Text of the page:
Asking someone about suicide is a tough conversation to have. Often, we don’t know what to say or how to act when we are concerned about a friend. The Office of Counseling Services will be hosting a walk-through event on March 22, from 1:00-3:00 p.m., downstairs in Ridgway University Center, opening up the conversation about suicide and how it affects college students. Stop by for resources or to participate in activities geared toward preparing all of us to ask the tough questions.

If you or someone you know is considering suicide, please contact the Office of Counseling Services at 812-488-2663 or Safety and Security at 812-488-2051. The number for the National Suicide Prevention Lifeline is 1-800-273-8255.

Submitted by Jennifer Hargus 


Upcoming Events

* Relay for Life of Vanderburgh Colleges set for Saturday

Relay for Life is a 12-hour event planned for this Saturday, March 23, filled with inflatables, food, and special ceremonies! As of now, over 100 people are planning to be in attendance. The event will be held in Carson Center! To sign up, go here to the event's webpage.

Submitted by Darby Ray 

* Kurt Vonnegut and Hoosier Quality of Place to be topic of lecture

The University of Evansville’s annual Chutney Literary Conference is set for April 5-6, on UE’s campus. UE students will be presenting critical papers, and will have the opportunity to win awards for their efforts.

The conference starts with the Melvin M. Peterson Literary Forum’s Hemminger-Brown Lecture on Friday, April 5. The lecture will begin at 7:00 p.m. in Room 162 (Harkness Hall), Schroeder School of Business Building. The guest speaker will be Edward P. Comentale, professor of English, associate vice provost for arts and humanities, and director of the Arts and Humanities Council at Indiana University Bloomington. His topic will be “Kurt Vonnegut and Hoosier ‘Quality of Place.’”

“This talk introduces my work in developing “quality of place” programs with communities in southern Indiana," said Comentale, "and then explores how Vonnegut’s fiction provides ways of thinking through vexed questions about the state’s identity, culture, and politics."

Comentale added that, after "a close look at depictions of Indiana and its people in Vonnegut’s early novels as well as his autobiographical accounts of his childhood in Indianapolis, I will examine how, in his later work, he places the state’s cultural history squarely at the center of national history and makes it representative of the problems that plague the nation at large. A widening class divide, political radicalization, the collapse of civic discourse - Vonnegut’s writing locates both the causes and potential corrections to these issues in the traditions and communities he knew in the Hoosier state and then makes a case for writing and storytelling as essential to restoring the country’s democratic institutions.”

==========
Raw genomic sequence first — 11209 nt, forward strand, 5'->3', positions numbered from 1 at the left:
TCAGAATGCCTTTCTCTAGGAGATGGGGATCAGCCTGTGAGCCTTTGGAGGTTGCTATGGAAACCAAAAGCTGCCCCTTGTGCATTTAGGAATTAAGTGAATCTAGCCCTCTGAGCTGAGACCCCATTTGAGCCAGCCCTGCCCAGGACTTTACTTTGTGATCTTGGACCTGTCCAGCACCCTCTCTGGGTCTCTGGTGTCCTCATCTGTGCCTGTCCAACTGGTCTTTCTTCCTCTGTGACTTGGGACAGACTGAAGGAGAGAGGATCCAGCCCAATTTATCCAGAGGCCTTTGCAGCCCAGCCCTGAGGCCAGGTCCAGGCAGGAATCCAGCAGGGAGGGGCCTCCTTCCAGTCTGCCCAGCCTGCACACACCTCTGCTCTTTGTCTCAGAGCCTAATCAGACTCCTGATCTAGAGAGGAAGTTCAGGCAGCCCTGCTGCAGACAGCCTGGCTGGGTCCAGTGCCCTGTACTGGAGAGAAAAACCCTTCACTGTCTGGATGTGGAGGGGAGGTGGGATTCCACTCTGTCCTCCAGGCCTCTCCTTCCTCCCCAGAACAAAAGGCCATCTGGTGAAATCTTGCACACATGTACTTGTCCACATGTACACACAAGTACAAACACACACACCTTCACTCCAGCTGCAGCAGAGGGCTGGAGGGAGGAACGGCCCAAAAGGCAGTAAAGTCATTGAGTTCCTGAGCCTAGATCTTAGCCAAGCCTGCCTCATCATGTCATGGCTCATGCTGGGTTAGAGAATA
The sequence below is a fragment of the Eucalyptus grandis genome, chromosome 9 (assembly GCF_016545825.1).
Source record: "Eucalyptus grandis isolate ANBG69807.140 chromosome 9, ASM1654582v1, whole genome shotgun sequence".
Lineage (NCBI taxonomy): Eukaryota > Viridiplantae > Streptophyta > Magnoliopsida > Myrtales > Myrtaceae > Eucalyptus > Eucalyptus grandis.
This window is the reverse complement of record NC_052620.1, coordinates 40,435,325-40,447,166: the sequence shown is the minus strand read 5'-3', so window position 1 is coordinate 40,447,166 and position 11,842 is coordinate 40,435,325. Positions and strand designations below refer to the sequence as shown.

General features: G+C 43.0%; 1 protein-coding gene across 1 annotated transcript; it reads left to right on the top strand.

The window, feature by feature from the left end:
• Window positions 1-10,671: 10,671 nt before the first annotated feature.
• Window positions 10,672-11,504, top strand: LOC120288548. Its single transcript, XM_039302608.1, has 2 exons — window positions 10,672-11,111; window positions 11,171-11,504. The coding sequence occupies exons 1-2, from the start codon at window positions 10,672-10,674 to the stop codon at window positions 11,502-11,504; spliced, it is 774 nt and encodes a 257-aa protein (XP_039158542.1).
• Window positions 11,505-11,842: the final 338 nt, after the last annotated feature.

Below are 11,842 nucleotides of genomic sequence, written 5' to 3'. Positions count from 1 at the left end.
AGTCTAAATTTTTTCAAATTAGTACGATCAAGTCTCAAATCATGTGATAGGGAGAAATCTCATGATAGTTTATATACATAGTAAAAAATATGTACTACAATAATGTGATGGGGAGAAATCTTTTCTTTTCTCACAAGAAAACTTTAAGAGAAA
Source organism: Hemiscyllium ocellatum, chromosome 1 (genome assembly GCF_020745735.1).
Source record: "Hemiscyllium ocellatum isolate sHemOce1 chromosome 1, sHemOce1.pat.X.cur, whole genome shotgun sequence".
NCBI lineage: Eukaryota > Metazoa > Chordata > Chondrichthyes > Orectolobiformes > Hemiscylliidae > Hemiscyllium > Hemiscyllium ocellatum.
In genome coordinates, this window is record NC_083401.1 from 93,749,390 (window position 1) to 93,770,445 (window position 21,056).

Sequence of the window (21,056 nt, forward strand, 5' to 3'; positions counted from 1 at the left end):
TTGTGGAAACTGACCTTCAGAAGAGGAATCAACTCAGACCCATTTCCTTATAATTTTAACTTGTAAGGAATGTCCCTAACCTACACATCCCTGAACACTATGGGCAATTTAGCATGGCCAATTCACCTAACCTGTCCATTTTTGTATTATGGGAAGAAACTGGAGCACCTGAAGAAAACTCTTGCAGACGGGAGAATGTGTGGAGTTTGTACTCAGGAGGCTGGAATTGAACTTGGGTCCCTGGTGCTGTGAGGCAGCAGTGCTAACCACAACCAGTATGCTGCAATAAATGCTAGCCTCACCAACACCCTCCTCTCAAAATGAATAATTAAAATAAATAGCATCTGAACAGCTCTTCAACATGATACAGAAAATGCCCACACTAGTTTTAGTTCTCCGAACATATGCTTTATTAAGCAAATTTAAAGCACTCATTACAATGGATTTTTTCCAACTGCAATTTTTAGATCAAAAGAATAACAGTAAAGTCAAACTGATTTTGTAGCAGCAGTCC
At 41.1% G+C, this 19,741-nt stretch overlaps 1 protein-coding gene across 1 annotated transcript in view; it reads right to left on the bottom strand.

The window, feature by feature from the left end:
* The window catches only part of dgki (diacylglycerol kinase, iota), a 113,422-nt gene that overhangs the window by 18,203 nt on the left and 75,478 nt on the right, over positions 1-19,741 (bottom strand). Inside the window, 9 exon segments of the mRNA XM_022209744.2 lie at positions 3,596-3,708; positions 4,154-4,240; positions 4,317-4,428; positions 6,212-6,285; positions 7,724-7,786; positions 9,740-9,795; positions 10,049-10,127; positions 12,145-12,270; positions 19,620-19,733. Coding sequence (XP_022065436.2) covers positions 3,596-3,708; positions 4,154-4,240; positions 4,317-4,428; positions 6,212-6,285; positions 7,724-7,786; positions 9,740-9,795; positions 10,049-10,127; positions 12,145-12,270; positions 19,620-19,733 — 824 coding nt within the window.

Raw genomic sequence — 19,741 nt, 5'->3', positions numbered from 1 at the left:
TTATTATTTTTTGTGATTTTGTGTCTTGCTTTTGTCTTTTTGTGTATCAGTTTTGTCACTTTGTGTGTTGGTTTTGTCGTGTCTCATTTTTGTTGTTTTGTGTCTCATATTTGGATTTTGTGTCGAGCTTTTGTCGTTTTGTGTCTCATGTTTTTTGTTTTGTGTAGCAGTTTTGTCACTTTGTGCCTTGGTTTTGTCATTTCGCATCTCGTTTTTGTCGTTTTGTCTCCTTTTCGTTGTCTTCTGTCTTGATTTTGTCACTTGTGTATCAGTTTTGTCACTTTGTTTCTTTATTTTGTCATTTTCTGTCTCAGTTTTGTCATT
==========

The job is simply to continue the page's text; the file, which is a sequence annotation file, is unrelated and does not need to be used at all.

Comentale is the author of Modernism, Cultural Production, and the British Avant-Garde and Sweet Air: Modernism, Regionalism, and American Popular Song. He co-edits a scholarly book series on fan cultures for Indiana University Press, through which he has published The Year’s Work in Lebowski Studies and The Year’s Work at the Zombie Research Center.

The conference ends on Saturday, April 6, with student panels planned for 9:30 a.m., 10:45 a.m., and noon in Rooms 271 and 272 in the Schroeder School of Business Building. The Grabill and Klinger Writing Prizes will also be awarded at this time.

For more information on UE’s annual Chutney Literary Conference, call 812-488-2963.

* Jamey Aebersold Quartet in concert at UE

One of the most popular jazz groups in the Mid-west, The Jamey Aebersold Jazz Quartet from Louisville, Kentucky, will return Evansville to appear on the Jazz Guest Artist Concert Series, co-sponsored by the University of Evansville and the Evansville Jazz Society. The concert will be presented in Wheeler Concert Hall on Sunday, March 24, at 4:00 p.m.